Japanese Knotweed (Fallopia japonica)



Japanese knotweed (Fallopia japonica)

Photo courtesy of GB Non Native Species Secretariat

To view NBN location data click here



  • Once established the rapid growth rate forms dense stands in both open and riparian areas that exclude native vegetation and prohibiting regeneration.
  • The monospecific stands reduce diversity and alters habitat for wildlife.
  • Can grow through tarmac and concrete (in some cases within dwellings) and therefore must be cleared completely before starting to build or lay roads.
  • Movement of plant fragments by wind or water
  • Movement of contaminated soil.
  • Plant debris on vehicles can also introduce this species to new areas.



The Environment Agency’s Advice for managing Japanese Knotweed on development sites should be followed. Where possible avoid mechanical cutting as unless properly controlled this can lead to further spread. Do not dump contaminated soil or plant fragments, dispose of them according to the Waste Management Licensing Regulations 1994. These define the licensing requirements which include “waste relevant objectives”. These require that waste is recovered or disposed of “without endangering human health and without using processes or methods which could harm the environment”. When leaving contaminated areas please check clothes, equipment and vehicles for plant fragments and/or contaminated soil.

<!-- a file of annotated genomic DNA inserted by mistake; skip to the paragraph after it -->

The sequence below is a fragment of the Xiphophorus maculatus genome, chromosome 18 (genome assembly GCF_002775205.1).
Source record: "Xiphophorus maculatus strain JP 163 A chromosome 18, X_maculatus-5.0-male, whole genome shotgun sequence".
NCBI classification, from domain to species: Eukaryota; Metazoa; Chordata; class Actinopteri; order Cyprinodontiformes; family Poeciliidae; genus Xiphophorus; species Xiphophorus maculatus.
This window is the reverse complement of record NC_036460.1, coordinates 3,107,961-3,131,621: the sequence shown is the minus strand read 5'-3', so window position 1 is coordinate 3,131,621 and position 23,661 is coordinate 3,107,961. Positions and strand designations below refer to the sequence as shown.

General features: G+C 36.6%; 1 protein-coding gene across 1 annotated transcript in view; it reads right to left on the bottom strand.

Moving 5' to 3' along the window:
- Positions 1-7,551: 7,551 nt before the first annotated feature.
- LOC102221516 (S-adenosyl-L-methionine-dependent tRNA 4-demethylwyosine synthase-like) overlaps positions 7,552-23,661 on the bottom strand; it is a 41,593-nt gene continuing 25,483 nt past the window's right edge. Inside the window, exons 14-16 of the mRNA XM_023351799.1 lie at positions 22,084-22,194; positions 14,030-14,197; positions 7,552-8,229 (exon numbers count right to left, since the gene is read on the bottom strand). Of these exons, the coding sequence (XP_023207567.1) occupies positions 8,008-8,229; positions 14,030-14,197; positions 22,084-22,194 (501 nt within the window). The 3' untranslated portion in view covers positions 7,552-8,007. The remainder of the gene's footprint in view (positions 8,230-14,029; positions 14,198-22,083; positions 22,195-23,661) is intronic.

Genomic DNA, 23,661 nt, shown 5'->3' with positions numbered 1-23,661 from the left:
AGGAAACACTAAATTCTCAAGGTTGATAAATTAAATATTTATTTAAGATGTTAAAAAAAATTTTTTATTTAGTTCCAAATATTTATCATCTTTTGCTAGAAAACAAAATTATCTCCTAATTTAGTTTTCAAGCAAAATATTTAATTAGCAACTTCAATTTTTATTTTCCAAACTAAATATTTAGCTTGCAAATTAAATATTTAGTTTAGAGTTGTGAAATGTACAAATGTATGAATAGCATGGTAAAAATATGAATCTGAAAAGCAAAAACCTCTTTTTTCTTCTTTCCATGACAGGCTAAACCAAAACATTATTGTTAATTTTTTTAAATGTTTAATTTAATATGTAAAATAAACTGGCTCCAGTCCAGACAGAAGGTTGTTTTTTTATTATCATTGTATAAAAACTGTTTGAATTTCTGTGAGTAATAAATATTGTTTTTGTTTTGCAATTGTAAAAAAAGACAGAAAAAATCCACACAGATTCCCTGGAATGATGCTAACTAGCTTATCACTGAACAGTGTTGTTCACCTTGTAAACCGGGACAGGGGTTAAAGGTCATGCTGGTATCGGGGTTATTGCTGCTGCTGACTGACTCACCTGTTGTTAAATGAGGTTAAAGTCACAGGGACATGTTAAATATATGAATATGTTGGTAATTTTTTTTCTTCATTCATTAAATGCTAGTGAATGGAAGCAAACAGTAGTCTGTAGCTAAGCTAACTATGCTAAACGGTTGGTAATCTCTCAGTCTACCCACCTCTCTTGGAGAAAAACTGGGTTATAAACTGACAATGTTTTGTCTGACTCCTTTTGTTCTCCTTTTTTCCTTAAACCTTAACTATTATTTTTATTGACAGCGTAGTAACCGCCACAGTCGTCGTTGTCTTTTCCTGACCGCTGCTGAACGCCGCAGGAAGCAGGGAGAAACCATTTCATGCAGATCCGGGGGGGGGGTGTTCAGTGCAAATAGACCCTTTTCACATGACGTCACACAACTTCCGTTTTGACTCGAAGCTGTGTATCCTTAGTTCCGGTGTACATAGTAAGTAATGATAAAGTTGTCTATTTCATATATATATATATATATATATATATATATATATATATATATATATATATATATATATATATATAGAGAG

Physical Control

Mechanical excavation of soil contaminated with Japanese Knotweed rhizome can be undertaken if time is restricted with contaminated soil being stockpiled elsewhere on site for herbicide treatment, being buried on site or being taken to a licensed Landfill site. Excavation to landfill should be considered a last resort as this is highly expensive and environmentally damaging.

Chemical Control

Can be carried out over a number of years, using herbicides such as triclopyr, picloram or glyphosate. Where the plant grows near a watercourse, the range of herbicides available for use is restricted and written permission must be obtained from SEPA . Chemical application can be through surface spraying and stem injection.

Biological Control

Using a sap-sucking psyllid insect (Aphalara itadori) is under development and is being considered for use in the UK.

Important Note

Japanese Knotweed is very vigorous and any control programme must be carefully managed. A piece of rhizome or stem material as small as a thumbnail can regenerate, and so measures must be put in place to mitigate the possibility of accidentally spreading the plant. Control must also take into account the wider environment to prevent reinvasion from likely corridors, such as fly-tipping, railway lines and watercourses. The Tweed Forum have had success in controlling Giant Hogweed (see link below).


Non Native Species Secretariat identification guide

Non Native Species Secretariat Fact Sheet

SNH SAF Identification Guide

SRDP-eligible methods of control

NetRegs Guidelines

SNH SAF Training Manual

Tweed Forum Invasives Project

SEPA Guidance for Contaminated Waste

Environment Agency Guidance on Managing INNS in or near Freshwater

Invasive Species Ireland Fact Sheet, Best Practice Guidance Document and How to Manage Japanese Knotweed at Home Leaflet.

Cornwall Knotweed Forum

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